Red Queen Hypothesis

Abstract

Van Valen's Red Queen hypothesis is a model of coevolution driven by competitive interactions between species. It contrasts with the stationary or ‘lost world’ model, in which evolution is driven primarily by environmental change.

Keywords: coevolution; competition; extinction; evolutionary progress; survival analysis

Figure 1.

Conceptual diagram to explain the different predictions of the Red Queen and stationary models of community evolution. In the Red Queen model, evolution is driven by biotic interactions and occurs at a stochastically constant rate (diagonal line). In the stationary model, evolution and extinction only occur during times of environmental change (darker regions). At these times, the predicted pattern is similar to the Red Queen model. However, evolution ceases in the stationary model during times of environmental stability (unshaded regions). Long periods of environmental stability (e.g. Period 6) may produce ‘Lost Worlds’ consisting of ancient and long‐lived species.

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References

Cliff D and Miller GF (1995) Tracking the Red Queen – measurements of adaptive progress in co‐evolving simulations. Lecture Notes in Artificial Intelligence 929: 200–218.

Darwin C (1859) On the Origin of Species by means of Natural Selection. London: John Murray.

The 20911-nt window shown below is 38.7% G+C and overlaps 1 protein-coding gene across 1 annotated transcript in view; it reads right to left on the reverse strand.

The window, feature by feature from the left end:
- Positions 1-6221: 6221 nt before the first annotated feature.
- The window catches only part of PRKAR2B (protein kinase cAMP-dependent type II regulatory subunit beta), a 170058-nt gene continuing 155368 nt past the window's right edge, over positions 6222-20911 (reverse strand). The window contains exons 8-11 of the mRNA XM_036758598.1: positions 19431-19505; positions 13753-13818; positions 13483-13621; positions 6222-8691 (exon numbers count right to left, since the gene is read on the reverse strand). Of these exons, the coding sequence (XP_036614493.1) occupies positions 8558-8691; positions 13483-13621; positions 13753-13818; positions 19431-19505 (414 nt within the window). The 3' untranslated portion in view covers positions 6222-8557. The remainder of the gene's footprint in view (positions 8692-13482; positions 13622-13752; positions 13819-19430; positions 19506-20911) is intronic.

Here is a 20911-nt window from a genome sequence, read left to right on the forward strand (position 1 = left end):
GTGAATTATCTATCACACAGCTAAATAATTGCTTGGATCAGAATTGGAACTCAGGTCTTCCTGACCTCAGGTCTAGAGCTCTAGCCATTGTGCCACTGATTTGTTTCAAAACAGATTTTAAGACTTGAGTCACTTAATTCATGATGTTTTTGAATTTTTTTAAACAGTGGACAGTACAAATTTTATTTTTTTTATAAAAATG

Lively CM (1987) Evidence from a New Zealand snail for the maintenance of sex by parasitism. Nature 328: 519–521.

Pearson PN (1992) Survival analysis of fossil taxa when real‐time extinction rates vary: the Paleogene planktonic foraminifera. Paleobiology 18: 115–131.

Pearson PN (1998) Speciation and extinction asymmetries in paleontological phylogenies: evidence for evolutionary progress? Paleobiology 24: 305–335.

Stenseth NC and Maynard Smith J (1984) Coevolution in ecosystems: Red Queen evolution or stasis? Evolution 38: 870–880.

Van Valen L (1973) A new evolutionary law. Evolutionary Theory 1: 1–30.

Wei K and Kennett JP (1986) Taxonomic evolution of Neogene planktonic foraminifera and palaeoceanographic relations. Palaeoceanography 1: 67–84.

Further Reading

Benton M (1985) At the court of the Red Queen. New Scientist November: 52–54.

Ridley M (1993) The Red Queen: Sex and the Evolution of Human Nature. London: Penguin.

Ridley M (1996) Evolution, 2nd edn. Cambridge: Blackwell.

Skelton P (ed.) (1993) Evolution: a Biological and Palaeontological Approach. Wokingham: Addison Wesley.

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How to Cite close
Pearson, Paul N(Apr 2001) Red Queen Hypothesis. In: eLS. John Wiley & Sons Ltd, Chichester. http://www.els.net [doi: 10.1038/npg.els.0001667]